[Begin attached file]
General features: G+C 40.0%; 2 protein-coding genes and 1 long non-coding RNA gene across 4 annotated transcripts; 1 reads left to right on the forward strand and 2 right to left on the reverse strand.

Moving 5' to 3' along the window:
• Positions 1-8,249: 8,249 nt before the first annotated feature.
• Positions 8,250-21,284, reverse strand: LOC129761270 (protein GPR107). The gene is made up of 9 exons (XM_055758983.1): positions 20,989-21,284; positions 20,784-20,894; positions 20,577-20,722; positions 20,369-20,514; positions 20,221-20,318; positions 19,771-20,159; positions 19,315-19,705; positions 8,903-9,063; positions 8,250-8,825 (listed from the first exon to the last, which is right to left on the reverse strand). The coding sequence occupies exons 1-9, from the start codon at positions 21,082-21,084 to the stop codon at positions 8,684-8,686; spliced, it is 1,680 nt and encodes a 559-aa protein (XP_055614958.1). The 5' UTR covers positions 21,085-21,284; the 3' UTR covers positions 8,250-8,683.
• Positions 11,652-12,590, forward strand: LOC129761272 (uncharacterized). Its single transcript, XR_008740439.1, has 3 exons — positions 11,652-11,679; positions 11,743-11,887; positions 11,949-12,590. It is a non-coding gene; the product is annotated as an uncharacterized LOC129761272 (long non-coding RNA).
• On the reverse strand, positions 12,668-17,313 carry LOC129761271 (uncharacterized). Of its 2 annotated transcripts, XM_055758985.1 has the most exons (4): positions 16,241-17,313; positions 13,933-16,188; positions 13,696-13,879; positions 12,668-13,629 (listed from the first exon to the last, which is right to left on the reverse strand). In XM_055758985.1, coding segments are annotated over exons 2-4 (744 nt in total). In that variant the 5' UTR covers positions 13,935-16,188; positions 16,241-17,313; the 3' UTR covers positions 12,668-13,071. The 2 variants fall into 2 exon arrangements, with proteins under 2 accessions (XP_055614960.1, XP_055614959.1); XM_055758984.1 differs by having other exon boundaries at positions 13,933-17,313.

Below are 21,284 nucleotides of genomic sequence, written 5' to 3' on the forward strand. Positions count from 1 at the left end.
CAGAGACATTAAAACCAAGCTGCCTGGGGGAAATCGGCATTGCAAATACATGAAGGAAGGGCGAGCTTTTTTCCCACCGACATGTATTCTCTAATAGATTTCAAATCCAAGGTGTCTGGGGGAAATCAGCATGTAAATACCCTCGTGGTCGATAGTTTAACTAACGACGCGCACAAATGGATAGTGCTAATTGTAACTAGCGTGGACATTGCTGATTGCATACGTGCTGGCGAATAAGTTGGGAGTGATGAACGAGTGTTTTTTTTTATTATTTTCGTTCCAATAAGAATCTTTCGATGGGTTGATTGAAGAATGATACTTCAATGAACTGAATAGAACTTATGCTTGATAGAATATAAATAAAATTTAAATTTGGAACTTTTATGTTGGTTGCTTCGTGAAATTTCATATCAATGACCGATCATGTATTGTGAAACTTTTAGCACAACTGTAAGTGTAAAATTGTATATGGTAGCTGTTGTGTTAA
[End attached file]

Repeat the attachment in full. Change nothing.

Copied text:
General features: G+C 40.0%; 2 protein-coding genes and 1 long non-coding RNA gene across 4 annotated transcripts; 1 reads left to right on the forward strand and 2 right to left on the reverse strand.

Moving 5' to 3' along the window:
• Positions 1-8,249: 8,249 nt before the first annotated feature.
• Positions 8,250-21,284, reverse strand: LOC129761270 (protein GPR107). The gene is made up of 9 exons (XM_055758983.1): positions 20,989-21,284; positions 20,784-20,894; positions 20,577-20,722; positions 20,369-20,514; positions 20,221-20,318; positions 19,771-20,159; positions 19,315-19,705; positions 8,903-9,063; positions 8,250-8,825 (listed from the first exon to the last, which is right to left on the reverse strand). The coding sequence occupies exons 1-9, from the start codon at positions 21,082-21,084 to the stop codon at positions 8,684-8,686; spliced, it is 1,680 nt and encodes a 559-aa protein (XP_055614958.1). The 5' UTR covers positions 21,085-21,284; the 3' UTR covers positions 8,250-8,683.
• Positions 11,652-12,590, forward strand: LOC129761272 (uncharacterized). Its single transcript, XR_008740439.1, has 3 exons — positions 11,652-11,679; positions 11,743-11,887; positions 11,949-12,590. It is a non-coding gene; the product is annotated as an uncharacterized LOC129761272 (long non-coding RNA).
• On the reverse strand, positions 12,668-17,313 carry LOC129761271 (uncharacterized). Of its 2 annotated transcripts, XM_055758985.1 has the most exons (4): positions 16,241-17,313; positions 13,933-16,188; positions 13,696-13,879; positions 12,668-13,629 (listed from the first exon to the last, which is right to left on the reverse strand). In XM_055758985.1, coding segments are annotated over exons 2-4 (744 nt in total). In that variant the 5' UTR covers positions 13,935-16,188; positions 16,241-17,313; the 3' UTR covers positions 12,668-13,071. The 2 variants fall into 2 exon arrangements, with proteins under 2 accessions (XP_055614960.1, XP_055614959.1); XM_055758984.1 differs by having other exon boundaries at positions 13,933-17,313.

Below are 21,284 nucleotides of genomic sequence, written 5' to 3' on the forward strand. Positions count from 1 at the left end.
CAGAGACATTAAAACCAAGCTGCCTGGGGGAAATCGGCATTGCAAATACATGAAGGAAGGGCGAGCTTTTTTCCCACCGACATGTATTCTCTAATAGATTTCAAATCCAAGGTGTCTGGGGGAAATCAGCATGTAAATACCCTCGTGGTCGATAGTTTAACTAACGACGCGCACAAATGGATAGTGCTAATTGTAACTAGCGTGGACATTGCTGATTGCATACGTGCTGGCGAATAAGTTGGGAGTGATGAACGAGTGTTTTTTTTTATTATTTTCGTTCCAATAAGAATCTTTCGATGGGTTGATTGAAGAATGATACTTCAATGAACTGAATAGAACTTATGCTTGATAGAATATAAATAAAATTTAAATTTGGAACTTTTATGTTGGTTGCTTCGTGAAATTTCATATCAATGACCGATCATGTATTGTGAAACTTTTAGCACAACTGTAAGTGTAAAATTGTATATGGTAGCTGTTGTGTTAA